For all the silicon chips in San Jose, there is one place where a visitor can smell the software. It is the Municipal Rose Garden, a landmark and treasure made all the more beautiful through perseverance.
"Well, I think it's what all cities are facing -- shrinking budgets," said San Jose Councilmember Pierluigo Oliverio.
When the Santa Clara County Growers Society conjured the garden in the 1920s, they had big plans for it. San Jose was an agricultural area at the time and they envisioned it becoming the rose capital of the world.
A postcard from long ago reveals the garden's beauty from back when the city could afford three full-time gardeners who were also experts with roses. But the garden did not remain that way. As years passed, it eroded. Neighors like Murial Schlicting watched helplessly as weeds took over.
"We were very upset when the garden went downhill," said Schlicting.
It got so bad that in 2005 the garden lost its national rating. Among rose lovers that was a civic embarrassment.
"It was a kick in the pants," said Beverly Hopper.
"It just looked bad and the community can sit by and watch it get bad or it can step in and do something about it," said Terry Reilly.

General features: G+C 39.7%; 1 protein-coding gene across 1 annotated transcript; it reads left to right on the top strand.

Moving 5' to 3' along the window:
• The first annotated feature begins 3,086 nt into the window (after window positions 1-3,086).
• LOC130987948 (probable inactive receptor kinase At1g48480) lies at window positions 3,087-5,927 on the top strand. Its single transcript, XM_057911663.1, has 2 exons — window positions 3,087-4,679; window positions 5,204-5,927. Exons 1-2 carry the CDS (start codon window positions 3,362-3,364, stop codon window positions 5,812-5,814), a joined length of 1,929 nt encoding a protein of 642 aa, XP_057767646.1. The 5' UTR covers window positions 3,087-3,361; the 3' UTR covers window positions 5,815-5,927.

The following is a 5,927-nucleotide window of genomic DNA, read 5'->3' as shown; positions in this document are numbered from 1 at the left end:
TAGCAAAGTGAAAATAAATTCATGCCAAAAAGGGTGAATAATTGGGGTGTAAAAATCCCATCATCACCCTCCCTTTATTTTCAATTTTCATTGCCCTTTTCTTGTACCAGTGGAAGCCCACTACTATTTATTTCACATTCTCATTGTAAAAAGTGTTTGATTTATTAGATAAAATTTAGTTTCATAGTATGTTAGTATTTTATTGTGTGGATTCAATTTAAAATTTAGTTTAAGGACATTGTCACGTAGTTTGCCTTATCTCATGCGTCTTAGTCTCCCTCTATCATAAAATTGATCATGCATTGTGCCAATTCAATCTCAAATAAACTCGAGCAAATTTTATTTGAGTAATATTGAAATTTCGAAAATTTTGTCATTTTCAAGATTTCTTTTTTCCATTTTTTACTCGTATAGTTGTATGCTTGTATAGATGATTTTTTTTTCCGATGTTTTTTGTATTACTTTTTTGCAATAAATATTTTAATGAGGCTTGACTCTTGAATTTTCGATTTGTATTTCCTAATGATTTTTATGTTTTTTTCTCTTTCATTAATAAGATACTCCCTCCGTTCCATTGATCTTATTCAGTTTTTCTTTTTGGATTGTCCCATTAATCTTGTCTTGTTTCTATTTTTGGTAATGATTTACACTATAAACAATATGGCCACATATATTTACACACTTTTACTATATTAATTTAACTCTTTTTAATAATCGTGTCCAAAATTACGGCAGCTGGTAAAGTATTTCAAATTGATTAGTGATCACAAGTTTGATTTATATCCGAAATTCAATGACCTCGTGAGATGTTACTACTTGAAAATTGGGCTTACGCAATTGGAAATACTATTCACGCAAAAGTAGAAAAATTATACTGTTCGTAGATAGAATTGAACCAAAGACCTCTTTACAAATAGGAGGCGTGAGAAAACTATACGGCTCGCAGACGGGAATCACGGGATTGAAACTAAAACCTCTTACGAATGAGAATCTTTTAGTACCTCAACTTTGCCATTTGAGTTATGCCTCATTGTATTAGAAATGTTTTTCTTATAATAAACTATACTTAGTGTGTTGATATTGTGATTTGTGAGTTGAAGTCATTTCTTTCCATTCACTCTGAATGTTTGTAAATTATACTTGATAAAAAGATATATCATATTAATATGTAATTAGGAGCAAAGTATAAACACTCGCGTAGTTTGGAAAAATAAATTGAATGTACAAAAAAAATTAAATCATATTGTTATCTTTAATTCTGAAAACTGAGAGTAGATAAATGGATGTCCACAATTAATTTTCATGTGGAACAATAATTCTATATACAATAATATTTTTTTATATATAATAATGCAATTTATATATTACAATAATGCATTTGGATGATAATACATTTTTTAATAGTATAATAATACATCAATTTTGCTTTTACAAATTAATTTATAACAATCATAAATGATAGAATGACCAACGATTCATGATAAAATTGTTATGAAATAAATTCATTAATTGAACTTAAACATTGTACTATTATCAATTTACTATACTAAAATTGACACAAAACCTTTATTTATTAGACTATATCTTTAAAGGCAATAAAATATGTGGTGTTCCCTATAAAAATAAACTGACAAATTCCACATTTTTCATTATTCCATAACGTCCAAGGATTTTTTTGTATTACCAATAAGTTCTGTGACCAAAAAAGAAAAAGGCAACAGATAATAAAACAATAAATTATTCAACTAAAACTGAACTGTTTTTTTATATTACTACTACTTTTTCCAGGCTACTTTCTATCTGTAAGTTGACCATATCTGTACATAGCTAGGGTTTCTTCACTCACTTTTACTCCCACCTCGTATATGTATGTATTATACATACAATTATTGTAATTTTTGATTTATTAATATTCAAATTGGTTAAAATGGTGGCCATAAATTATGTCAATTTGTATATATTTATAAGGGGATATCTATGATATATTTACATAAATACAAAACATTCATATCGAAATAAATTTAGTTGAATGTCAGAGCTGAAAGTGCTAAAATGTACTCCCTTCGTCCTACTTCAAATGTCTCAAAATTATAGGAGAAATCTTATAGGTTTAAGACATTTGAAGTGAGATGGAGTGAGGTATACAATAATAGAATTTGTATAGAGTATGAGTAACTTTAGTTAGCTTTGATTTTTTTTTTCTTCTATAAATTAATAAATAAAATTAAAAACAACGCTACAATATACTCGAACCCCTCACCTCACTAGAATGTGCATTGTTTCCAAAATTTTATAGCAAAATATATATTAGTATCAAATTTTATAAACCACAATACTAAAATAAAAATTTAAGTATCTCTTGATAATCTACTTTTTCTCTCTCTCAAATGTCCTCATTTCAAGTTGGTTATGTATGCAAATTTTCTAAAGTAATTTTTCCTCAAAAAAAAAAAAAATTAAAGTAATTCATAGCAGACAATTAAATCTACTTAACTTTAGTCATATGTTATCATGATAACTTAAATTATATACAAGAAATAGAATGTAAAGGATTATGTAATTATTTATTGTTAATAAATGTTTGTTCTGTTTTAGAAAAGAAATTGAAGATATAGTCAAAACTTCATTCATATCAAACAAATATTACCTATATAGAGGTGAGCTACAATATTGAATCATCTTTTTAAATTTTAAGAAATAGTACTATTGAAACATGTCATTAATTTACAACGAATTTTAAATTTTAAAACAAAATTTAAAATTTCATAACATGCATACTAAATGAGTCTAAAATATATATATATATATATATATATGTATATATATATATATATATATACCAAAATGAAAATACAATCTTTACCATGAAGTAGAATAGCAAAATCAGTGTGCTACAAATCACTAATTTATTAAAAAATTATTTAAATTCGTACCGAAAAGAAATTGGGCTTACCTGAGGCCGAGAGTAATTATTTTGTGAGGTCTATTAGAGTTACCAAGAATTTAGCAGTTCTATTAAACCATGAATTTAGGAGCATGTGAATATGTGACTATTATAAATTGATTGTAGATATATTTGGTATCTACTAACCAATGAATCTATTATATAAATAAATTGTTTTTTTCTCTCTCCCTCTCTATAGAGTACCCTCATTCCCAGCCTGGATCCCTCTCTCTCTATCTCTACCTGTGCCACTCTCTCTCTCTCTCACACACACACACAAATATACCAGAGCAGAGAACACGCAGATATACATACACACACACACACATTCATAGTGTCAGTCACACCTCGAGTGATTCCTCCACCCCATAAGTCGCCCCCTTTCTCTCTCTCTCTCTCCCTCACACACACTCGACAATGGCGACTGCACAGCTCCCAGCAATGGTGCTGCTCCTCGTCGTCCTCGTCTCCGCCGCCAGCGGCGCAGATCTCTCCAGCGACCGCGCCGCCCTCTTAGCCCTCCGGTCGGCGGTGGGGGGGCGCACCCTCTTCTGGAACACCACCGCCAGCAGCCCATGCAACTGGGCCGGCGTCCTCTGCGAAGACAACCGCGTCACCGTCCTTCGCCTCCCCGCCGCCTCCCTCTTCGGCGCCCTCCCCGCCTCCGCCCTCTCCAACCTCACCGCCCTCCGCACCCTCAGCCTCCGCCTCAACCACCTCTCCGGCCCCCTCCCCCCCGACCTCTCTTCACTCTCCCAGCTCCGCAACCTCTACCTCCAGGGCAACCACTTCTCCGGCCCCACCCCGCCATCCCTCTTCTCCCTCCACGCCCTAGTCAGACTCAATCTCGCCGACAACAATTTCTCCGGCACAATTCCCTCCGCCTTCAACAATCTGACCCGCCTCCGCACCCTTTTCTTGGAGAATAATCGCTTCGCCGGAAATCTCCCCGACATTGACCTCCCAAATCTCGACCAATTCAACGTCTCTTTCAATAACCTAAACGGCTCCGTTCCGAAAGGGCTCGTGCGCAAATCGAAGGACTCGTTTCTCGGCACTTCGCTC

So they did. Terry Reilly, Beverly Hopper and Murial Schlicting, among others, engineered a volunteer group that works in partnership with the city. Where the budget fell short, they stepped in, and began to turn the place around.
"We look at this every day, and it's the least we can do," said Schlicting.
They've done it the old fashioned way. But they've been high-tech, as well. From his office at home, Terry created a database and a call to action.
"It's about community. People coming out and contributing something," said Reilly.
Master gardeners earn and wear green vests. There is a merit system -- for every 10 hours of work, another gold star.
"My wife and I were married here eight years ago. So I have an emotional attachment here," said volunteer Miles Tobin.
The result, a rose garden well on its way to being more beautiful than every before -- new fencing. new lights, an improved fountain and an old lesson.
"The lesson is that if you want to see something improve, then pick up a sheer. And that's what happened here," said Oliverio.
They say that to fully appreciate the brief, but intense beauty of a rose, one must tend it through the seasons. Now San Jose's Municipal Rose Garden has 4,000 plants and respectability, again, in bunches.
"There is a sense of accomplishment, particularly with roses because you cut the bloom off, it's kind of dead, and then you come back and you can see the new growth," said Reilly.
How to help
To learn more or for information on how to help the Friends of the San Jose Rose Garden, visit www.friendssjrosegarden.org.